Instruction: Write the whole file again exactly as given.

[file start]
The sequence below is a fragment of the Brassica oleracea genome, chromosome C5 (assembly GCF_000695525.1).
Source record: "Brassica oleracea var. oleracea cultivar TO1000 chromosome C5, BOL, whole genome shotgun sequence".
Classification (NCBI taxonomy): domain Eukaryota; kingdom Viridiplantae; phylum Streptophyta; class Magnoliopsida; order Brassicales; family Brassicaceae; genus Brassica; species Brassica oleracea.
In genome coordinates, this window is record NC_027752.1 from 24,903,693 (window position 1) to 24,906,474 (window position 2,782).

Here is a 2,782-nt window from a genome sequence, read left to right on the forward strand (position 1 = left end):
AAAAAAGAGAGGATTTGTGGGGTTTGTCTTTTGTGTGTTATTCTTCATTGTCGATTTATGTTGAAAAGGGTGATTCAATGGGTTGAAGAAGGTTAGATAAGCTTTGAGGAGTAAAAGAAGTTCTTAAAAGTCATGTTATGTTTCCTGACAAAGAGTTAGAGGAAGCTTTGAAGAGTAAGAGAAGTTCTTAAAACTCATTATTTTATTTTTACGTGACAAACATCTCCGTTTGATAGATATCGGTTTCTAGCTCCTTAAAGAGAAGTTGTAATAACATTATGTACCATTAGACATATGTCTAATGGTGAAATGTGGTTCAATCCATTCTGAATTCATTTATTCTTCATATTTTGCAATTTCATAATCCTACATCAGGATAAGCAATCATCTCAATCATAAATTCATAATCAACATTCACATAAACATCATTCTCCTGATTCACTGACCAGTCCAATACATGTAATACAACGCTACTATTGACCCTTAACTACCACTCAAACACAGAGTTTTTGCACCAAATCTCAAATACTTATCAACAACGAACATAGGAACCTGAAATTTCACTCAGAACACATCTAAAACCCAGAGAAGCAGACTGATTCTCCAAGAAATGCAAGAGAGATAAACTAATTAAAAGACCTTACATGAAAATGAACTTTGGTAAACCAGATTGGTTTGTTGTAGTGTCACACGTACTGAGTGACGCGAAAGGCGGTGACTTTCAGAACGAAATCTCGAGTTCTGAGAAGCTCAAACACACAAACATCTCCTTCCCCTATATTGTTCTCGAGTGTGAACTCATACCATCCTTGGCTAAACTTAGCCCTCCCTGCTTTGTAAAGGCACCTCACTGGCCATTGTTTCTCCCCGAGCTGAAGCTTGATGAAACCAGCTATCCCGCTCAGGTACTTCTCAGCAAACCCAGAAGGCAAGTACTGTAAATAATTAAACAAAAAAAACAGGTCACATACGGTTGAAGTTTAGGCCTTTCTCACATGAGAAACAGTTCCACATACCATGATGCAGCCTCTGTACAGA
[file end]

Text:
The sequence below is a fragment of the Brassica oleracea genome, chromosome C5 (assembly GCF_000695525.1).
Source record: "Brassica oleracea var. oleracea cultivar TO1000 chromosome C5, BOL, whole genome shotgun sequence".
Classification (NCBI taxonomy): domain Eukaryota; kingdom Viridiplantae; phylum Streptophyta; class Magnoliopsida; order Brassicales; family Brassicaceae; genus Brassica; species Brassica oleracea.
In genome coordinates, this window is record NC_027752.1 from 24,903,693 (window position 1) to 24,906,474 (window position 2,782).

Here is a 2,782-nt window from a genome sequence, read left to right on the forward strand (position 1 = left end):
AAAAAAGAGAGGATTTGTGGGGTTTGTCTTTTGTGTGTTATTCTTCATTGTCGATTTATGTTGAAAAGGGTGATTCAATGGGTTGAAGAAGGTTAGATAAGCTTTGAGGAGTAAAAGAAGTTCTTAAAAGTCATGTTATGTTTCCTGACAAAGAGTTAGAGGAAGCTTTGAAGAGTAAGAGAAGTTCTTAAAACTCATTATTTTATTTTTACGTGACAAACATCTCCGTTTGATAGATATCGGTTTCTAGCTCCTTAAAGAGAAGTTGTAATAACATTATGTACCATTAGACATATGTCTAATGGTGAAATGTGGTTCAATCCATTCTGAATTCATTTATTCTTCATATTTTGCAATTTCATAATCCTACATCAGGATAAGCAATCATCTCAATCATAAATTCATAATCAACATTCACATAAACATCATTCTCCTGATTCACTGACCAGTCCAATACATGTAATACAACGCTACTATTGACCCTTAACTACCACTCAAACACAGAGTTTTTGCACCAAATCTCAAATACTTATCAACAACGAACATAGGAACCTGAAATTTCACTCAGAACACATCTAAAACCCAGAGAAGCAGACTGATTCTCCAAGAAATGCAAGAGAGATAAACTAATTAAAAGACCTTACATGAAAATGAACTTTGGTAAACCAGATTGGTTTGTTGTAGTGTCACACGTACTGAGTGACGCGAAAGGCGGTGACTTTCAGAACGAAATCTCGAGTTCTGAGAAGCTCAAACACACAAACATCTCCTTCCCCTATATTGTTCTCGAGTGTGAACTCATACCATCCTTGGCTAAACTTAGCCCTCCCTGCTTTGTAAAGGCACCTCACTGGCCATTGTTTCTCCCCGAGCTGAAGCTTGATGAAACCAGCTATCCCGCTCAGGTACTTCTCAGCAAACCCAGAAGGCAAGTACTGTAAATAATTAAACAAAAAAAACAGGTCACATACGGTTGAAGTTTAGGCCTTTCTCACATGAGAAACAGTTCCACATACCATGATGCAGCCTCTGTACAGA